The Amalfi Coast drive – with gray hues instead of blue.
“Driving will not be easy in this rain.”
“Why don’t we take the SITA bus?” I say, referring to the big blue public transport buses easily identifiable on the road.
” That would not be any fun.”
“Fine, let’s go tomorrow then.”
“Oh-kayy (sigh) Let’s just go.”
This is the bizarre conversation that Sach and I had, on repeat for about 5 times, before we drove forth into the twists and turns of the Amalfi Coast. It did not help that our day had started at 4 am when we checked out of our hotel in Rome and we had already drove for three hours to get to Sorrento, a city near Naples which is the de-facto beginning of the celebrated Amalfi Coast drive.
Pick up any guide-book for Italy and tell me if you are not seduced by the jaw dropping pictures of pretty towns along the Amalfi Coast perched over cliffs overlooking the vast expanse of shimmering blue Mediterranean Sea.
But the shimmery azure colors of the Mediterranean need one prerequisite – a sun shining overhead. As it happened, during the day we visited the Amalfi Coast, that too in mid-August, the sky was completely overcast with intermittent showers. And thus instead of blue colors, we drove alongside a sea which was pale blue bordering on grey. This was the case during the entire drive from Sorrento to Ravello.
I had been planning this trip for almost 5 months and in these five months I had almost memorized the Amalfi coast section of the Frommer’s Italy travel guide. And thus I knew exactly what I wanted to see there – the Villa Cimbrone in Ravello.
All along the drive to Ravello as we passed the towns of Amalfi and the celebrated Positano, I was amazed at how the narrow 2 lane road was easily accommodating the blue SITA buses, cars and motor cycles with space to spare for vehicles to be parked on the side.
Once we reached Ravello, we could not find any Parking signs for about half an hour and then finally parked our Hertz rental where we saw some other vehicles parked. After this bit of confusion, finding Villa Cimbrone was easy. Seriously, the village of Ravello, where the Mediterranean plays hide and seek from behind scented lemon groves, is what an Italian dream vacation is made of. After having lunch at a cafe in cobbled stoned piazza devoid of any traffic, and stopping at a pretty souvenir shop selling all manner of lemon themed curios (did I mention that Amalfi Coast is the home of Lemoncello, a lemon liquor that has to be tasted to be believed?), we began the small hike to Villa Cimbrone.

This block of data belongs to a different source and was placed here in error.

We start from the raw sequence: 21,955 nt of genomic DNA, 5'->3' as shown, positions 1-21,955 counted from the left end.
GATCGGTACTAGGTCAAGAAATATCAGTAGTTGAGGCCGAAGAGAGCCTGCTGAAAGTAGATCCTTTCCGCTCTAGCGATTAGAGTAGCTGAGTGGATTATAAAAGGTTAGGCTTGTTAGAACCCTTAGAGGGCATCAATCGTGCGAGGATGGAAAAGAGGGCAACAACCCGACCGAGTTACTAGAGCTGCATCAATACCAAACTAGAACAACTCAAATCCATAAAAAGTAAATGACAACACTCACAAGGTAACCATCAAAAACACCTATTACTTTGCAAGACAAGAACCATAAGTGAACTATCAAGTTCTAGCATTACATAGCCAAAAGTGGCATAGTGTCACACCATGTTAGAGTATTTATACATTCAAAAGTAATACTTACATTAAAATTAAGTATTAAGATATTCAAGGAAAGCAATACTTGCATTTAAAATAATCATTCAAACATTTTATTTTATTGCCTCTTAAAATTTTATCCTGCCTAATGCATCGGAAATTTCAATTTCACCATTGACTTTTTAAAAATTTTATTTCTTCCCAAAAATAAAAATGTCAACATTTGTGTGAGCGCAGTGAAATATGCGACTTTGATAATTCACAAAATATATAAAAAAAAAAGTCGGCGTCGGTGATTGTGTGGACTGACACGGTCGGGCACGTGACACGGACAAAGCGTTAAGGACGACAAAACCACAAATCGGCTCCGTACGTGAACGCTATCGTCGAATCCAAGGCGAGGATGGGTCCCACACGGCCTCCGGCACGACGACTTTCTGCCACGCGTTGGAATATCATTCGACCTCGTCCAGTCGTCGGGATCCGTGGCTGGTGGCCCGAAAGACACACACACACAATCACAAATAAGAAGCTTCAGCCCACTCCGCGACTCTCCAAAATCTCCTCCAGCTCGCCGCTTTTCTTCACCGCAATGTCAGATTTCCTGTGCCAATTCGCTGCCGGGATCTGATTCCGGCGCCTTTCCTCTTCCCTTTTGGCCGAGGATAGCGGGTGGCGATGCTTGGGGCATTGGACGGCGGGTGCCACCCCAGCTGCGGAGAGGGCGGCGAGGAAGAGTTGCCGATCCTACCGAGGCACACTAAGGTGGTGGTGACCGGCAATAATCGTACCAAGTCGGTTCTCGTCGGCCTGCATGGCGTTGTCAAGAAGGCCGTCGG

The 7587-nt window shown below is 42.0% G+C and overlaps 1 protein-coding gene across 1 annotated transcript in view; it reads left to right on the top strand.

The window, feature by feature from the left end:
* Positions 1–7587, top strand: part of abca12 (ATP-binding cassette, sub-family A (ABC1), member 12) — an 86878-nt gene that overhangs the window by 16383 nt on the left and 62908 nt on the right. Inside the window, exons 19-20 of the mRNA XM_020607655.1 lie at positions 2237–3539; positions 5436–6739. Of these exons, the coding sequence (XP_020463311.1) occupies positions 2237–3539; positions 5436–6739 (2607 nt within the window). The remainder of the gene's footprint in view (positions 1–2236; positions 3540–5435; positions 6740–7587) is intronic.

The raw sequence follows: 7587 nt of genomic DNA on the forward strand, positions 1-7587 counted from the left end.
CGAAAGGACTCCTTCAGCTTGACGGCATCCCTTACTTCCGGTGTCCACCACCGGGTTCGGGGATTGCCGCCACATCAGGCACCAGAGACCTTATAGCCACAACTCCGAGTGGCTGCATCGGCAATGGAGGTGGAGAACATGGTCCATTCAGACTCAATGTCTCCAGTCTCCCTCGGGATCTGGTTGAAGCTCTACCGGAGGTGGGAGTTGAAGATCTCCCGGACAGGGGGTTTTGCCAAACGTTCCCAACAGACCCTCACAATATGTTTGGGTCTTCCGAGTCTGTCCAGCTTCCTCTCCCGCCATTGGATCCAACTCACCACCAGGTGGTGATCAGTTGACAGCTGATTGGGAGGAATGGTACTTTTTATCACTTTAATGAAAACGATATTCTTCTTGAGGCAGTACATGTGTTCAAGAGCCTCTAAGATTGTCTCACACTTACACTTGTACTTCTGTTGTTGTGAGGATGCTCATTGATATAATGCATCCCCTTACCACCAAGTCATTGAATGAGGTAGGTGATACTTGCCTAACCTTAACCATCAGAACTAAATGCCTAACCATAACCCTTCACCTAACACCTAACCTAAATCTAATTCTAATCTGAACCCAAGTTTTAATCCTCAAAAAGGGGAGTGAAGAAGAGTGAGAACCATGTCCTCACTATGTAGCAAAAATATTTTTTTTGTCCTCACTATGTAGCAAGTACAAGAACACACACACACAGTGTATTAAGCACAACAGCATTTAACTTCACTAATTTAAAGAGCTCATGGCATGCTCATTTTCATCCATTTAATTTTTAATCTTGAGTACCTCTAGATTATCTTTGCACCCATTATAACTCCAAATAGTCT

After stopping many a time to take in the views and passing lemon groves (yes, lemon groves… where else will you find lemon groves?), we finally ascended all the steps to the Villa. The Villa dates back to the 11th century and its charming cloisters and courtyards are reminiscent of the Venetian and Gothic architectural style and are lush with plants and flower beds. Once in the Villa, you are immediately drawn to is its belvedere called the Terrazzo dell’lnfinito or the Terrace of Infinity. As the name suggests, the Terrace of Infinity really puts you front and center in the Mediterranean. The terrace is surrounded with really run down and broken marble statues which at least look good from a distance.
We spent a few leisurely hours in the Terrace of Infinity and the pretty gardens of the Villa, admiring the sea from all vantage points, even though its hues were gray instead of blue, and then almost reluctantly started the drive back to Sorrento. The skies had cleared a little bit, and we stopped at Positano to admire its postcard-worthy perfection.
And thus our cloudy-with a chance of dissapointment-day on the Amalfi Coast came to an end. When you plan your trip – pray for a sunny day (or not – it will still be a memorable experience!).
If looking for a place to stay on the Amalfi Coast, you cannot go wrong with Best Western – La Solara, a nifty and efficient hotel, with jaw-dropping views of the Mediterranean, and a frequent shuttle to the city center.